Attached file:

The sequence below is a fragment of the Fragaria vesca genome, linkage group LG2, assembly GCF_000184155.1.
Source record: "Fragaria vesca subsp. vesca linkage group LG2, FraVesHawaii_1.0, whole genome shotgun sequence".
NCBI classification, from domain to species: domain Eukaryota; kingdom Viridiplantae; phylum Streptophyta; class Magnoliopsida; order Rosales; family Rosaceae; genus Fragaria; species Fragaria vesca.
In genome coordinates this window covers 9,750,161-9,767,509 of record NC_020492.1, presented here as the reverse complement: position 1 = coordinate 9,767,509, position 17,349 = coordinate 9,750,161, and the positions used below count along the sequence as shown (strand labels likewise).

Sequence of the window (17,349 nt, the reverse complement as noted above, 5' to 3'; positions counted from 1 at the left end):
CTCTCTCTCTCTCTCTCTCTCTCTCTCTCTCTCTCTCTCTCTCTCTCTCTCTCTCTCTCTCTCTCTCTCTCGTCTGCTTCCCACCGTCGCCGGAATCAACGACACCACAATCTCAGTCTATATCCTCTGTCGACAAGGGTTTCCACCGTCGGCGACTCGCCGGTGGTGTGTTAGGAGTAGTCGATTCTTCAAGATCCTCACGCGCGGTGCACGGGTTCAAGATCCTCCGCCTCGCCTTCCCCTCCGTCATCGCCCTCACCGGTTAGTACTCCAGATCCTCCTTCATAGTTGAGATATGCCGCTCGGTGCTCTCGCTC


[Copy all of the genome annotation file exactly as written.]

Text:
The sequence below is a fragment of the Fragaria vesca genome, linkage group LG2, assembly GCF_000184155.1.
Source record: "Fragaria vesca subsp. vesca linkage group LG2, FraVesHawaii_1.0, whole genome shotgun sequence".
NCBI classification, from domain to species: domain Eukaryota; kingdom Viridiplantae; phylum Streptophyta; class Magnoliopsida; order Rosales; family Rosaceae; genus Fragaria; species Fragaria vesca.
In genome coordinates this window covers 9,750,161-9,767,509 of record NC_020492.1, presented here as the reverse complement: position 1 = coordinate 9,767,509, position 17,349 = coordinate 9,750,161, and the positions used below count along the sequence as shown (strand labels likewise).

Sequence of the window (17,349 nt, the reverse complement as noted above, 5' to 3'; positions counted from 1 at the left end):
CTCTCTCTCTCTCTCTCTCTCTCTCTCTCTCTCTCTCTCTCTCTCTCTCTCTCTCTCTCTCTCTCTCTCTCGTCTGCTTCCCACCGTCGCCGGAATCAACGACACCACAATCTCAGTCTATATCCTCTGTCGACAAGGGTTTCCACCGTCGGCGACTCGCCGGTGGTGTGTTAGGAGTAGTCGATTCTTCAAGATCCTCACGCGCGGTGCACGGGTTCAAGATCCTCCGCCTCGCCTTCCCCTCCGTCATCGCCCTCACCGGTTAGTACTCCAGATCCTCCTTCATAGTTGAGATATGCCGCTCGGTGCTCTCGCTC